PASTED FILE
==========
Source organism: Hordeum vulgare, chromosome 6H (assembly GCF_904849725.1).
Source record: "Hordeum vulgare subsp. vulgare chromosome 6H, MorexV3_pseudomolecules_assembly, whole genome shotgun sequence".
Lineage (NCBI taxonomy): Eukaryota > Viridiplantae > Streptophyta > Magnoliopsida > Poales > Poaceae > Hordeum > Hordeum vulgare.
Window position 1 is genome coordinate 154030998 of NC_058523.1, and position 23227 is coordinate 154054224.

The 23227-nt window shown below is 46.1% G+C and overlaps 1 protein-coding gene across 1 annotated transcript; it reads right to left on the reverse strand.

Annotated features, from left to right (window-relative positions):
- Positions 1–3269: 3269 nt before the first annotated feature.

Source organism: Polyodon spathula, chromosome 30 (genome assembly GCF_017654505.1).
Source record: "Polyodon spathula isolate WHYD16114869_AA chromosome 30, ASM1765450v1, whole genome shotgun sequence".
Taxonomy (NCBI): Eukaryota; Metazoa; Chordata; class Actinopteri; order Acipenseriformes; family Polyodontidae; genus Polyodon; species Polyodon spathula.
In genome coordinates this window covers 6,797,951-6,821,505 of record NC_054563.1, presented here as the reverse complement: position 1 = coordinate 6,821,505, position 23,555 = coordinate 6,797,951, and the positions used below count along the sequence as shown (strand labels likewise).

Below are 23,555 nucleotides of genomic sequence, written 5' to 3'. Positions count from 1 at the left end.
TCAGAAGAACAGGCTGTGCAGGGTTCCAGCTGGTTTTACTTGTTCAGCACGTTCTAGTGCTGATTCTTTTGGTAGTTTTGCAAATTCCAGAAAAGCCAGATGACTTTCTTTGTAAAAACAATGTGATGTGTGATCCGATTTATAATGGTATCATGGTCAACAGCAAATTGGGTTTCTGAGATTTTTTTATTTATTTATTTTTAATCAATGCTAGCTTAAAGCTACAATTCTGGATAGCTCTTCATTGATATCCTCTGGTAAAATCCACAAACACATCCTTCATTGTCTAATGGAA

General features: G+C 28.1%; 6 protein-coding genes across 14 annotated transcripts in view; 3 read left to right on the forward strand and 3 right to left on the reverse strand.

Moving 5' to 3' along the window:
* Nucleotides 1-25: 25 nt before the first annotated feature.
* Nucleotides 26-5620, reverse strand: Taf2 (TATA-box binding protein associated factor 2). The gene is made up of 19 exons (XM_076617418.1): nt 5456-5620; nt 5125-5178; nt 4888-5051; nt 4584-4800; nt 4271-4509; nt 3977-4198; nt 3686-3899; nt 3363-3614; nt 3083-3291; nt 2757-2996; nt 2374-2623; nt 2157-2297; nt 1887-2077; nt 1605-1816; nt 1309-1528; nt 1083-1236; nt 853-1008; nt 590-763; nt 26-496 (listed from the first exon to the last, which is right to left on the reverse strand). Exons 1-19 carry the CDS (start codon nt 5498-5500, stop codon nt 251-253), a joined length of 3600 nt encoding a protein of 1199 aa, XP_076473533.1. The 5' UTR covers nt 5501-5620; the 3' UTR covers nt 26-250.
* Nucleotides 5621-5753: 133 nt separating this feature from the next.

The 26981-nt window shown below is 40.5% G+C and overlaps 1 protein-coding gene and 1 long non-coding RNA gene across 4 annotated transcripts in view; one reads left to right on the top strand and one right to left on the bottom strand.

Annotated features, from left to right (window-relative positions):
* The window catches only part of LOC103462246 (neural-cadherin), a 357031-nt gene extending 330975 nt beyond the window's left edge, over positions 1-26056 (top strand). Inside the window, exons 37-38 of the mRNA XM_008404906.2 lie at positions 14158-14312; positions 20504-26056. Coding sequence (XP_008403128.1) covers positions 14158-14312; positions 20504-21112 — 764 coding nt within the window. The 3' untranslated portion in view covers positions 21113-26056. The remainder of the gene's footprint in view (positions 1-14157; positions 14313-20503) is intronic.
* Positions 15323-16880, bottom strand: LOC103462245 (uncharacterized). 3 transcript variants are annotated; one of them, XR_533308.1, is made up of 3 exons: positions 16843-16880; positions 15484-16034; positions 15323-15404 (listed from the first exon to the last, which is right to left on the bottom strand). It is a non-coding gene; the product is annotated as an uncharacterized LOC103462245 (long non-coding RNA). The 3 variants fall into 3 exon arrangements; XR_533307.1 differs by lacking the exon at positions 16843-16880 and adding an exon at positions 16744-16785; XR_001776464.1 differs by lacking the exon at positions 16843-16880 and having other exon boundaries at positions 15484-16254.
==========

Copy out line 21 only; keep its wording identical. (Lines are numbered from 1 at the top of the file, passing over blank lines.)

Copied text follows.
* The window catches only part of LOC103462246 (neural-cadherin), a 357031-nt gene extending 330975 nt beyond the window's left edge, over positions 1-26056 (top strand). Inside the window, exons 37-38 of the mRNA XM_008404906.2 lie at positions 14158-14312; positions 20504-26056. Coding sequence (XP_008403128.1) covers positions 14158-14312; positions 20504-21112 — 764 coding nt within the window. The 3' untranslated portion in view covers positions 21113-26056. The remainder of the gene's footprint in view (positions 1-14157; positions 14313-20503) is intronic.